Mark “The Bird” Fidrych – 1976 AL Rookie of the Year: Few players have enjoyed the meteoric rise or quick fall of Mark “The Bird” Fidrych. Earning a spot on the Detroit Tigers roster as a rookie in 1976, Fidrych made only two relief appearances during the first month of the season. However, in his first major league start on May 15th, he allowed the Indians only two hits and one run in a 2-1 complete game victory and the legend of “The Bird” had begun. With his curly hair and lanky body, Fidrych quickly was dubbed “The Bird” in reference to Sesame Street character Big Bird. He also entertained the crowd with his many mannerisms, including grooming the mound and talking to the baseball. Though he lost a 2-0 decision to Boston in his next start, Fidrych rebounded to win his next eight starts, with seven complete games, including back-to-back 11 inning performances. He took his act national on June 28th when more than 32 million people watched on ABC’s Monday Night Baseball as he defeated the New York Yankees 5-1. After losing a 1-0 decision to Kansas City on July 9th, Fidrych entered the All-Star game with a 9-2 record and 1.78 ERA and was named the American League starter for the All-Star Game. For the season, Fidrych completed 24 of 29 starts (five of which went extra innings) and had a 19-9 record and 2.34 ERA in 250 innings. He won the Rookie of the Year Award and finished second in the Cy Young voting. Fidrych suffered a knee injury while fooling around in the outfield in spring training before the 1977 season. However, he appeared fine after his return as he posted a 6-4 record with a 2.89 ERA, but suffered a shoulder injury (later diagnosed as a torn rotator cuff) that proved to be the beginning of the end of his career. He would make only 19 starts for the Tigers over the next three seasons with a 4-6 record. The Massachusetts native tried to make a comeback with the Boston Red Sox, but eventually retired after pitching for the Pawtucket Red Sox. Fidrych died on April 13, 2009 after an accident on his farm.   Read the rest of this entry →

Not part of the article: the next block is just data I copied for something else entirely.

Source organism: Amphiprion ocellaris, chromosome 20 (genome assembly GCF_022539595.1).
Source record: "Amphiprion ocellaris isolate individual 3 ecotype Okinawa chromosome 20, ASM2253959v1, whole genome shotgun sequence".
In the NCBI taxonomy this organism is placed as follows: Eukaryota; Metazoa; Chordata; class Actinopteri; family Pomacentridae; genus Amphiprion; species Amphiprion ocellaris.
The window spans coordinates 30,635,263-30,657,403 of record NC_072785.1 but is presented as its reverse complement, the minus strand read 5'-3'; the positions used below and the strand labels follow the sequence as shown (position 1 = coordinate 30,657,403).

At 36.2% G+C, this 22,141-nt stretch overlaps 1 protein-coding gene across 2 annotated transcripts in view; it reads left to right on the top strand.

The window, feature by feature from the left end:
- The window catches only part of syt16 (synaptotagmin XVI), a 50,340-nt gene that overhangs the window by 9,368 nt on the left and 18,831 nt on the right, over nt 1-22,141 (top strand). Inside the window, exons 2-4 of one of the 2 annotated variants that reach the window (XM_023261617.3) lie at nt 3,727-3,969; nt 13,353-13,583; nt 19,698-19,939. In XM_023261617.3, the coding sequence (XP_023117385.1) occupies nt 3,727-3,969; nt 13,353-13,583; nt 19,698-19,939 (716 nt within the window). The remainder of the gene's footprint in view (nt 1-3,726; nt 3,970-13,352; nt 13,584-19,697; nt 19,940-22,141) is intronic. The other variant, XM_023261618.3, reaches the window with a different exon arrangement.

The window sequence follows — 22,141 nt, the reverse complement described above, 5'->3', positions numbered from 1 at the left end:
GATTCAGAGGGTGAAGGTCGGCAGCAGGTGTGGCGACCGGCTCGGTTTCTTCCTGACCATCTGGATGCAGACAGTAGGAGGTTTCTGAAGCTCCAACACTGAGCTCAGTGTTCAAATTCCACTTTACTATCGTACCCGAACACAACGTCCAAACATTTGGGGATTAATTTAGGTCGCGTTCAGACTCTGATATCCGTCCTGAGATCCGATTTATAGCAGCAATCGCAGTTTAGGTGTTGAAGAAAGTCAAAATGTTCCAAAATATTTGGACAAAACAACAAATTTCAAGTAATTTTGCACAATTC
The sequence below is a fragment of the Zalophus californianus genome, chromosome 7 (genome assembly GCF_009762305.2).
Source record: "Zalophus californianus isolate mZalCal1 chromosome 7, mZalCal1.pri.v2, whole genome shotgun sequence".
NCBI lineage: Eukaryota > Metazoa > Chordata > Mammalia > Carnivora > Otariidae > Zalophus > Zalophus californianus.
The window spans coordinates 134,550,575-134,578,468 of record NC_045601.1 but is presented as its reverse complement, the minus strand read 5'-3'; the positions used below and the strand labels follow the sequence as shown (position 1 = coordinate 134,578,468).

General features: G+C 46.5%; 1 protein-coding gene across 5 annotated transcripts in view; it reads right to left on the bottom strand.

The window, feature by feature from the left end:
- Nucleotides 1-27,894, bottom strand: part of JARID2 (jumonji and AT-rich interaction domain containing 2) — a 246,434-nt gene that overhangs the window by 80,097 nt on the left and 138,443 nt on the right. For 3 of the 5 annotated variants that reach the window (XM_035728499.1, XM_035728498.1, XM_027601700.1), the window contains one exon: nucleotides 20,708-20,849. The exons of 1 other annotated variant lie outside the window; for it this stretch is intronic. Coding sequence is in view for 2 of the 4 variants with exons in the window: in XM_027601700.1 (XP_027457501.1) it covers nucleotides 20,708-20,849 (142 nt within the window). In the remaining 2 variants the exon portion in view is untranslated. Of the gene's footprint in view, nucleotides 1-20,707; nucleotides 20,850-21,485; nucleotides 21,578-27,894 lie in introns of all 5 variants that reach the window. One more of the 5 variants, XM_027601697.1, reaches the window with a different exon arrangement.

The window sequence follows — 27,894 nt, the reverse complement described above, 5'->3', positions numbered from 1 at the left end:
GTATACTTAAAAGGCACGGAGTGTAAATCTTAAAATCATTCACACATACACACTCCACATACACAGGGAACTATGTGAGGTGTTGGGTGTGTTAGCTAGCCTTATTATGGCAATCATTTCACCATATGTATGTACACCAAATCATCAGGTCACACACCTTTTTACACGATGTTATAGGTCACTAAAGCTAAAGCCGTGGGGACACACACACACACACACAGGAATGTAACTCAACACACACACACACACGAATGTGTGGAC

Waiting for the Weekend: Inconsistency of Justice 0

Posted on June 16, 2017 by Dean Hybl
Thee NCAA punishment for Rick Pitino and Louisville is the latest inconsistency in justice from the NCAA.

Thee NCAA punishment for Rick Pitino and Louisville is the latest inconsistency in justice from the NCAA.

The Intercollegiate Athletic Association of the United States (IAAUS) was created in 1906 by President Theodore Roosevelt primarily to oversee and make safer intercollegiate football as well as to oversee eligibility in intercollegiate sports. The name of the organization was changed in 1910 to the National Collegiate Athletic Association (NCAA).

Over the last 111 years, this organization has grown to become one of the most hypocritical behemoths within the United States. Though considered a non-profit, the NCAA generates billions of dollars in revenue annually while their primary labor force receives no direct compensation from the association. To make it even worse, those “student-athletes” are penalized by the organization if they dare to attempt to receive anything other than a college scholarship and minimal gifts and awards for participating in tournaments or championship competition.

I could spend thousands of words illustrating examples of the hypocrisy and exploitative nature of the organization, especially when it comes to student-athletes. But, I do not intend to make that the subject of this column.

Instead, I want to briefly explore the announcement this week of penalties against the Louisville Cardinals men’s basketball program and head coach Rick Pitino.

The NCAA is investigating what ineligible players may have appeared in games for the Cardinals from 2010-2014 as part of an alleged sex-for-pay scandal involving a Louisville assistant coach and basketball recruits. If any players were deemed to have performed while they should have been ineligible, then Louisville could be forced to vacate victories, including their 2013 NCAA Championship.

Though he has not been directly implicated, head coach Rick Pitino was suspended by the NCAA for five ACC games next season.

Now, don’t get me wrong, if a Louisville coach was involved in paying women to have sexual relations with basketball recruits, that is morally abysmal and just another example of how some in college athletics have crossed the line. However, much like the Penn State scandal of a few years ago where the university and football administration were without question guilty of failing to meet simple ethical standards, they weren’t necessarily guilty of anything that specifically provided the team with an on-the-field advantage by providing a special benefit or keeping a player eligible.

That lies in very deep contrast to the University of North Carolina, whose men’s basketball team won the NCAA Championship just two months ago. The University and many athletic teams, including the men’s basketball program, have been under the cloud of an academic scandal in which the credibility of an entire department at the college was fabricated for many years, in part to help ensure that student-athletes could remain eligible.